-Hammerfight: I have no friggin clue. A fighting game? Okay it looks like yes it’s a fighting game where you fight as a little flying machine that flings around a bladed or blunt weapon to whack other flying machines. It’s played with just the mouse and has a neat little physics simulation thing going on so getting your mallet to whomp with the right force should be interesting. But most importantly the tag line is “Above all, the high art of fight”. God, I love Eastern Europe.

-Cogs: An interesting little twist on the traditional sliding-block puzzle. It starts with the standard 3×3 and moves on to 3D polygons covered in gears and valves and such that you need to reposition to create a mechanism. Seems fun!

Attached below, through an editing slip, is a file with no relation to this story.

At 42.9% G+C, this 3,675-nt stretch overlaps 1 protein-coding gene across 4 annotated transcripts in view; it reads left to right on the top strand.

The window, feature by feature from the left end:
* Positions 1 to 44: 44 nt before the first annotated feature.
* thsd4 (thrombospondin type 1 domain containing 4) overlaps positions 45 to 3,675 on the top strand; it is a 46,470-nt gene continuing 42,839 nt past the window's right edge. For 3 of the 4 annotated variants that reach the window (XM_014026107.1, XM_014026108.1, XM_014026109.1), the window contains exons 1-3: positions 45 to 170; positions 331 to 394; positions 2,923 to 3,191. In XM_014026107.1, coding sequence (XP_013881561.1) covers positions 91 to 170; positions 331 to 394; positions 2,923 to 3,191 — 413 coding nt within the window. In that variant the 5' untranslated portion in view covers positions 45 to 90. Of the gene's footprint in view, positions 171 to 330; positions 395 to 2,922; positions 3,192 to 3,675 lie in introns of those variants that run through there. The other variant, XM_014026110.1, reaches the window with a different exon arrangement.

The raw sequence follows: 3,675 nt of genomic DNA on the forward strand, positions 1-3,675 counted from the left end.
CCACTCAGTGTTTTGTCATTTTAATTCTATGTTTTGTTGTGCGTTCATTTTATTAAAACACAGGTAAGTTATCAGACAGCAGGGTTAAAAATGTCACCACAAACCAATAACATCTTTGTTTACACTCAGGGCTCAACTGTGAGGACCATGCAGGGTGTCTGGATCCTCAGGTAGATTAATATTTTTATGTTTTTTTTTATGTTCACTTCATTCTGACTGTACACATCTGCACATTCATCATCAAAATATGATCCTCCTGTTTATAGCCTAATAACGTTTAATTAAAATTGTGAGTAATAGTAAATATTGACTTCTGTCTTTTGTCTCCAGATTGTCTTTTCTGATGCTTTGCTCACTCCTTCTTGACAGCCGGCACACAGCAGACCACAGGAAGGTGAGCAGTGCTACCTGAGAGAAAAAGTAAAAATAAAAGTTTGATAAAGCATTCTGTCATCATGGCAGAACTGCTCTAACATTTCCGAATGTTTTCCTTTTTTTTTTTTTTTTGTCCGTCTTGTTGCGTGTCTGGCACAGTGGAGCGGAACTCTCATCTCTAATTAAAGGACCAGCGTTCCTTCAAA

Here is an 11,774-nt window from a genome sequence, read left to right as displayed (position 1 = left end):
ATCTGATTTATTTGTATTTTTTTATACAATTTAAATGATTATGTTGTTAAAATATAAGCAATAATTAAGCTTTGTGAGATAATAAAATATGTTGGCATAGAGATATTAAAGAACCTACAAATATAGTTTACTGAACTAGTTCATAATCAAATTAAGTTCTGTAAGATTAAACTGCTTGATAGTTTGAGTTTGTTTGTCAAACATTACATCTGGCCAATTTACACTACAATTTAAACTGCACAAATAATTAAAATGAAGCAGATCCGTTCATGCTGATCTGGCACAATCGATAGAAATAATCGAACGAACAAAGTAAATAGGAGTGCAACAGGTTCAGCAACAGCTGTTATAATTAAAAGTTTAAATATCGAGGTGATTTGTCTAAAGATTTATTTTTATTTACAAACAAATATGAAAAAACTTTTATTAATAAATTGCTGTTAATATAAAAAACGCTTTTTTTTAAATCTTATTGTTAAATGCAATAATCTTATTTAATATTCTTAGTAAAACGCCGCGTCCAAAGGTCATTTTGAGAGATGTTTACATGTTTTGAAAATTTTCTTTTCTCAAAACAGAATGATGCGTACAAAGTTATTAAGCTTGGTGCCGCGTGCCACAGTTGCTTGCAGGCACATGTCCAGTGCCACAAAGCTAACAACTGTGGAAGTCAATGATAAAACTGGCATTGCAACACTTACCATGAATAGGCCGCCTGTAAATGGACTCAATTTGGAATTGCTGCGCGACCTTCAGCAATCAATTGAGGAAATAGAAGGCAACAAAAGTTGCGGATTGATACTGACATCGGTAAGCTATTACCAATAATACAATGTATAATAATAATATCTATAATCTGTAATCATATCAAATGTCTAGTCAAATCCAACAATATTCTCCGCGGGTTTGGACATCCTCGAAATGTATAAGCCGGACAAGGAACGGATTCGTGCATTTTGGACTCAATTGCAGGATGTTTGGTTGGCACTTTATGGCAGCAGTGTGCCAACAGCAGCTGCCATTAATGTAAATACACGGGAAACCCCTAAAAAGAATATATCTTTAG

-Crayon Physics Deluxe: A game where you create crayon drawings that move. It’s mostly an exercise in going “Ooooh haha check it out the dick I drew is totally pushing that cart”. Fun times.

So that’s that. Contribute to this laudable effort, make developers happy, help fund the EFF and Child’s Play, and make yourself happy with 5 frigging games at once for (you’d better pay at least) like $5. Buy things now!

April 5, 2011

The Iconoclasts: Awesome Sort-of-Demo Indie Platformer from Konjak

Filed under: Game News — Tags: , , , , , , — Durandal @ 12:00 pm

If you like games that involving making a little person jump on stuff and explore boy do I have news for you!